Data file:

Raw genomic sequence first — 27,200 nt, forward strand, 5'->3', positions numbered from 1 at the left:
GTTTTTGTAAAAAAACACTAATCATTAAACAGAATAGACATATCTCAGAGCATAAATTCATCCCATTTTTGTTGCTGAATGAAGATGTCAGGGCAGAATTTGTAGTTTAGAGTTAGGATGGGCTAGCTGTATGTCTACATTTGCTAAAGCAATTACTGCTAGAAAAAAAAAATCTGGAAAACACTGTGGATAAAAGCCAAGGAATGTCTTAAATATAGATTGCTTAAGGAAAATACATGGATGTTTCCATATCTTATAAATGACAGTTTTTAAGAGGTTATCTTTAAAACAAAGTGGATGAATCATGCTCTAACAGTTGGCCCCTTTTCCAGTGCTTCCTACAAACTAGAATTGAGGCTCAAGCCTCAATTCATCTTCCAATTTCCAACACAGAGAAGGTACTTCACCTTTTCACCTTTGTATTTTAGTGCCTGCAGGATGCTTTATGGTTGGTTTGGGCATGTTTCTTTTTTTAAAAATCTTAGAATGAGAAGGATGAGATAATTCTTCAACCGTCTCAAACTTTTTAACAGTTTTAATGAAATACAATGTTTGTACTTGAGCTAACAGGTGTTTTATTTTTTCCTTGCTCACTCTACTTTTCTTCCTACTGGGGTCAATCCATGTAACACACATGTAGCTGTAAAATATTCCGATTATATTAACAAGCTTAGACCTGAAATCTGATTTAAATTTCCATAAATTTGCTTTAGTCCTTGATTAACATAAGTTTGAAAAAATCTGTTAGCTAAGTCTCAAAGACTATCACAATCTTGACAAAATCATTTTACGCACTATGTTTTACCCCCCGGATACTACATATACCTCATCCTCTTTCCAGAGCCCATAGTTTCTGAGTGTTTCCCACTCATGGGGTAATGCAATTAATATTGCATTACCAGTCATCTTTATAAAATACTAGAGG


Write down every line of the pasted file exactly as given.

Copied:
Raw genomic sequence first — 27,200 nt, forward strand, 5'->3', positions numbered from 1 at the left:
GTTTTTGTAAAAAAACACTAATCATTAAACAGAATAGACATATCTCAGAGCATAAATTCATCCCATTTTTGTTGCTGAATGAAGATGTCAGGGCAGAATTTGTAGTTTAGAGTTAGGATGGGCTAGCTGTATGTCTACATTTGCTAAAGCAATTACTGCTAGAAAAAAAAAATCTGGAAAACACTGTGGATAAAAGCCAAGGAATGTCTTAAATATAGATTGCTTAAGGAAAATACATGGATGTTTCCATATCTTATAAATGACAGTTTTTAAGAGGTTATCTTTAAAACAAAGTGGATGAATCATGCTCTAACAGTTGGCCCCTTTTCCAGTGCTTCCTACAAACTAGAATTGAGGCTCAAGCCTCAATTCATCTTCCAATTTCCAACACAGAGAAGGTACTTCACCTTTTCACCTTTGTATTTTAGTGCCTGCAGGATGCTTTATGGTTGGTTTGGGCATGTTTCTTTTTTTAAAAATCTTAGAATGAGAAGGATGAGATAATTCTTCAACCGTCTCAAACTTTTTAACAGTTTTAATGAAATACAATGTTTGTACTTGAGCTAACAGGTGTTTTATTTTTTCCTTGCTCACTCTACTTTTCTTCCTACTGGGGTCAATCCATGTAACACACATGTAGCTGTAAAATATTCCGATTATATTAACAAGCTTAGACCTGAAATCTGATTTAAATTTCCATAAATTTGCTTTAGTCCTTGATTAACATAAGTTTGAAAAAATCTGTTAGCTAAGTCTCAAAGACTATCACAATCTTGACAAAATCATTTTACGCACTATGTTTTACCCCCCGGATACTACATATACCTCATCCTCTTTCCAGAGCCCATAGTTTCTGAGTGTTTCCCACTCATGGGGTAATGCAATTAATATTGCATTACCAGTCATCTTTATAAAATACTAGAGG